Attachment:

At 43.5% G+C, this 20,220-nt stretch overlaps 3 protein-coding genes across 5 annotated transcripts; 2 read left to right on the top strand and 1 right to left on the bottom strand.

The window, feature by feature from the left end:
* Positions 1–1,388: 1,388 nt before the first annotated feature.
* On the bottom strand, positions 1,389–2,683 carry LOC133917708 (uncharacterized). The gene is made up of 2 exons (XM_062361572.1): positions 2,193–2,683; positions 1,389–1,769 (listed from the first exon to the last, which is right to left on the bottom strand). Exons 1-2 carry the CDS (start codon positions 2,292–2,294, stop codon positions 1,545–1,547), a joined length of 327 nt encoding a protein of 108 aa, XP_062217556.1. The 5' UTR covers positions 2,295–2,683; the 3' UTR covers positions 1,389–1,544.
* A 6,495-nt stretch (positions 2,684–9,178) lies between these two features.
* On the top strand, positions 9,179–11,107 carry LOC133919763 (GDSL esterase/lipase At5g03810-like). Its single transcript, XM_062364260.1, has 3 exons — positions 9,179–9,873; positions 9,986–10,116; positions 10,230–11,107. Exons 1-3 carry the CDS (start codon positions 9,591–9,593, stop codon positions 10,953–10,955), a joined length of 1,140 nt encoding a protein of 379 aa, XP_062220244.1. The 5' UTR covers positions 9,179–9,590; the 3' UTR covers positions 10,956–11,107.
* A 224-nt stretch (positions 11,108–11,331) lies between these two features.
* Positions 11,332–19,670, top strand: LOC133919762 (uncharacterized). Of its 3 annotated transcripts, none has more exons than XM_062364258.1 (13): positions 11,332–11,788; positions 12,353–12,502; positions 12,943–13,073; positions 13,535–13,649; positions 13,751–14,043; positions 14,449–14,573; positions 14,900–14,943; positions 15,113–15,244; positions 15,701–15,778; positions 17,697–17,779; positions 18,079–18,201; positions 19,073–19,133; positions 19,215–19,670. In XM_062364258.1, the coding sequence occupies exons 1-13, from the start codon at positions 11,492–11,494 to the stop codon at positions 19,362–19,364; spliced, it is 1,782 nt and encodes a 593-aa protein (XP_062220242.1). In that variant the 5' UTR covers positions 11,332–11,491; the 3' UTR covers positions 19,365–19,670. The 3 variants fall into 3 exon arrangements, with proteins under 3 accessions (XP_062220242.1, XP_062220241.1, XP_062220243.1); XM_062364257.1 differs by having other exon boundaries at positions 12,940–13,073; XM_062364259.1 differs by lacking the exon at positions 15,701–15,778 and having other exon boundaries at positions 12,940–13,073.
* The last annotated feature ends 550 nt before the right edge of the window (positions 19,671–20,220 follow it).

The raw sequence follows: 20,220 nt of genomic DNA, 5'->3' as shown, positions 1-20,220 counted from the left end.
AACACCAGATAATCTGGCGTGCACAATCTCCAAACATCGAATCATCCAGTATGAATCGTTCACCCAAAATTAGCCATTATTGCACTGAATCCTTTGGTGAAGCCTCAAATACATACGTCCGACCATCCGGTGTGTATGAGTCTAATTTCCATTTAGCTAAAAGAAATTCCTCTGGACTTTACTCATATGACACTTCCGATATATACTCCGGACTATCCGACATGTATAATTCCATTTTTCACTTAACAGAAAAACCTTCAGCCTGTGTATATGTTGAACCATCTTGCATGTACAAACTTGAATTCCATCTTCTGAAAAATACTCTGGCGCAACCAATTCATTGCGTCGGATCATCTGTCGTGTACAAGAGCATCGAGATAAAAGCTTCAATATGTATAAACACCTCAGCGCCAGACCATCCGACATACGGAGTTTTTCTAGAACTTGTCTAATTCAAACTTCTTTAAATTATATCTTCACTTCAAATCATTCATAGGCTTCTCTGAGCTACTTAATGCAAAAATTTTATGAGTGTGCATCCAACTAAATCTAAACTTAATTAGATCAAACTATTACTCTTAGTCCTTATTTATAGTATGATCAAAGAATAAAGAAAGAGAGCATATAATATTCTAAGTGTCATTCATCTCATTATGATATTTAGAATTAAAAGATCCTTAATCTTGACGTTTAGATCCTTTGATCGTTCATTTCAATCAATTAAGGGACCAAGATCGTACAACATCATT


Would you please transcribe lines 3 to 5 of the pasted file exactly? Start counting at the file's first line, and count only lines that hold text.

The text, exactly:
* Positions 1–1,388: 1,388 nt before the first annotated feature.
* On the bottom strand, positions 1,389–2,683 carry LOC133917708 (uncharacterized). The gene is made up of 2 exons (XM_062361572.1): positions 2,193–2,683; positions 1,389–1,769 (listed from the first exon to the last, which is right to left on the bottom strand). Exons 1-2 carry the CDS (start codon positions 2,292–2,294, stop codon positions 1,545–1,547), a joined length of 327 nt encoding a protein of 108 aa, XP_062217556.1. The 5' UTR covers positions 2,295–2,683; the 3' UTR covers positions 1,389–1,544.
* A 6,495-nt stretch (positions 2,684–9,178) lies between these two features.